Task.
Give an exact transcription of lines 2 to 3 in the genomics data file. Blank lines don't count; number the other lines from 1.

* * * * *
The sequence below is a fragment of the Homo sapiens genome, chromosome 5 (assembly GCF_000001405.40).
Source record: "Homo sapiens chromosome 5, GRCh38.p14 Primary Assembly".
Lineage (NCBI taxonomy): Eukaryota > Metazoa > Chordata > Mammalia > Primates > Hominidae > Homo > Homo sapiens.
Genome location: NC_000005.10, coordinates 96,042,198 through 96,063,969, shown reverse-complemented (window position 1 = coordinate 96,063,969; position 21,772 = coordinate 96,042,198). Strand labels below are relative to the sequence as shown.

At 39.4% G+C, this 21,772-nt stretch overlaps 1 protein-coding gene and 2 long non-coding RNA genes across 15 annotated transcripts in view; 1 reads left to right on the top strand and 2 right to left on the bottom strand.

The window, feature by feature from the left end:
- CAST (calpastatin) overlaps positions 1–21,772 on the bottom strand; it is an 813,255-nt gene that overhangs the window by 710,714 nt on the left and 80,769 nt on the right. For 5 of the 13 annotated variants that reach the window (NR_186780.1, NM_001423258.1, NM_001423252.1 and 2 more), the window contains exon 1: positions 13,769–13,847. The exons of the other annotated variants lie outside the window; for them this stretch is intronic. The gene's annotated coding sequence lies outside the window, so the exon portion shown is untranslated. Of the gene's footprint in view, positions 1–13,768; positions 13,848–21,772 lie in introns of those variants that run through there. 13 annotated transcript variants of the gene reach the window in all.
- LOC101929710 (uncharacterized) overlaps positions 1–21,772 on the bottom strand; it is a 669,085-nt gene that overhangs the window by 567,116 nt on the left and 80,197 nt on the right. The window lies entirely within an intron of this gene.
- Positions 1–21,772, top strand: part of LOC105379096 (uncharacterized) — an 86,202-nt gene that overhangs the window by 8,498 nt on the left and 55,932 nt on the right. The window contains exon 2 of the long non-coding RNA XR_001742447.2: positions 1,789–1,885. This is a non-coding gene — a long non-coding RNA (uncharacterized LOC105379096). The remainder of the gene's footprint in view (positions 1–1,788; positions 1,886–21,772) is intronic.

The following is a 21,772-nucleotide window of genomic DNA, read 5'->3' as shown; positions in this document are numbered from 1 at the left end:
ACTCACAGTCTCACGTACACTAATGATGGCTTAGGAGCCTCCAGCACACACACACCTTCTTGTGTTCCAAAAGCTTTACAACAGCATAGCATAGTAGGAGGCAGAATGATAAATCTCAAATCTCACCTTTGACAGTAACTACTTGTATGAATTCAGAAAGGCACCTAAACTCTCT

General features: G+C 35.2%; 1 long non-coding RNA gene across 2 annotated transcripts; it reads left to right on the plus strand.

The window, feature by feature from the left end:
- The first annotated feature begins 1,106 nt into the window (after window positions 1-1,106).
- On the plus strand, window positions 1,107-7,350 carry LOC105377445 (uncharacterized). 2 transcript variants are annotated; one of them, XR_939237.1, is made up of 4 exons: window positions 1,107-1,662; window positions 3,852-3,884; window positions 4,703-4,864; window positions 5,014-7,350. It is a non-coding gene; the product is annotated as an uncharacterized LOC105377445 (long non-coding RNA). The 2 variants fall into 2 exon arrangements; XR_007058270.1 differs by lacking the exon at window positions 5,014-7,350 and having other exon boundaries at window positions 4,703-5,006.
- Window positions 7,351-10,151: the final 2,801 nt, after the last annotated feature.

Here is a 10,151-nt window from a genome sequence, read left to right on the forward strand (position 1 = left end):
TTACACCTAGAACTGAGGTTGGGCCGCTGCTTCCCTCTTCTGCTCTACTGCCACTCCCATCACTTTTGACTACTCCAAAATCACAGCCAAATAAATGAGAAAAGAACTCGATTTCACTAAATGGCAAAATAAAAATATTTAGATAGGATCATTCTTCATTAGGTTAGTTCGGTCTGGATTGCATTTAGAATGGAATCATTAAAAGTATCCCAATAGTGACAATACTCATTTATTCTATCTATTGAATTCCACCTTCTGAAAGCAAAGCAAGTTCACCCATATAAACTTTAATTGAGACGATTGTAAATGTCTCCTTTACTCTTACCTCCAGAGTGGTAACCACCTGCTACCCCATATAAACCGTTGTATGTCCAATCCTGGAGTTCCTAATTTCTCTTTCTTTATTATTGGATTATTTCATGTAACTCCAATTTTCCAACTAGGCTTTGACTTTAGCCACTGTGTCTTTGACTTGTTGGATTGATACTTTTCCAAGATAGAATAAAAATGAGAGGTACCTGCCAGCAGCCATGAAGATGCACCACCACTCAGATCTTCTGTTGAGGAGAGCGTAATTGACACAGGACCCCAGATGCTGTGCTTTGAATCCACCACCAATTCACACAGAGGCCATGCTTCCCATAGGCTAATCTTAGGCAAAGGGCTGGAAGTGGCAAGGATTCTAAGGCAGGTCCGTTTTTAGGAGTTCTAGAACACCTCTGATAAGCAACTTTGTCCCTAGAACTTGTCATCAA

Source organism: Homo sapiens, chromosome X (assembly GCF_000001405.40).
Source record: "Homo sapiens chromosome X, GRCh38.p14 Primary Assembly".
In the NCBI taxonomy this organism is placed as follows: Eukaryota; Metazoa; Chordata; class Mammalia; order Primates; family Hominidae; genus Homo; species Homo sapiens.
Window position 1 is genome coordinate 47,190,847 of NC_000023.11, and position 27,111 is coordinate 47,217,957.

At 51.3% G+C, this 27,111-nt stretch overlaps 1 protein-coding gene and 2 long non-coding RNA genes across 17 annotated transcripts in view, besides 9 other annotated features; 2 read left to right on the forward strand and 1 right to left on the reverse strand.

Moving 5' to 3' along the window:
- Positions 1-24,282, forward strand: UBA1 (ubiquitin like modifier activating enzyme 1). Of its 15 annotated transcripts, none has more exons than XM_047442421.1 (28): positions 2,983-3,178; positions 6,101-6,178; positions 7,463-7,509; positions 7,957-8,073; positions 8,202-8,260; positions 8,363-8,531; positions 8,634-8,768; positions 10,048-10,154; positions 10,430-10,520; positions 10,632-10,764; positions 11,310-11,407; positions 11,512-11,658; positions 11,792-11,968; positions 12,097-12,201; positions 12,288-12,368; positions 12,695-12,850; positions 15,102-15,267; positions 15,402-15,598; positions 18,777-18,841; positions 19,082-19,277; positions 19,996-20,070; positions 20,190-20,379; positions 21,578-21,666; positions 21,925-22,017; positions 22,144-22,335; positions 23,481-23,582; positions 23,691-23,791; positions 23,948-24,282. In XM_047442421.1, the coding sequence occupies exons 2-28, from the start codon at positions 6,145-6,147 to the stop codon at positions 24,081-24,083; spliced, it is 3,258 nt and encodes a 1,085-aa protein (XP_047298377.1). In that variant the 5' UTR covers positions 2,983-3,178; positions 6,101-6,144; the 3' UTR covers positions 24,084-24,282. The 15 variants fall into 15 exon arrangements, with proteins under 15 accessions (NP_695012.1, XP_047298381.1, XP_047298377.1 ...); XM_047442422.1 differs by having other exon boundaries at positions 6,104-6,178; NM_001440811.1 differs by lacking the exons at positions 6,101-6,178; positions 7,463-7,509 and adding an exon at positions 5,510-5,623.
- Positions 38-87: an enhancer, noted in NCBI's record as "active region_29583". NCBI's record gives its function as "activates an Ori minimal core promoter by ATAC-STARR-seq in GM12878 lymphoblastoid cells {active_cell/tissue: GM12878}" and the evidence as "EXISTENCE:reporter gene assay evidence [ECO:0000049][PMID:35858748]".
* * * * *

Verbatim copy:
Source record: "Homo sapiens chromosome 5, GRCh38.p14 Primary Assembly".
Lineage (NCBI taxonomy): Eukaryota > Metazoa > Chordata > Mammalia > Primates > Hominidae > Homo > Homo sapiens.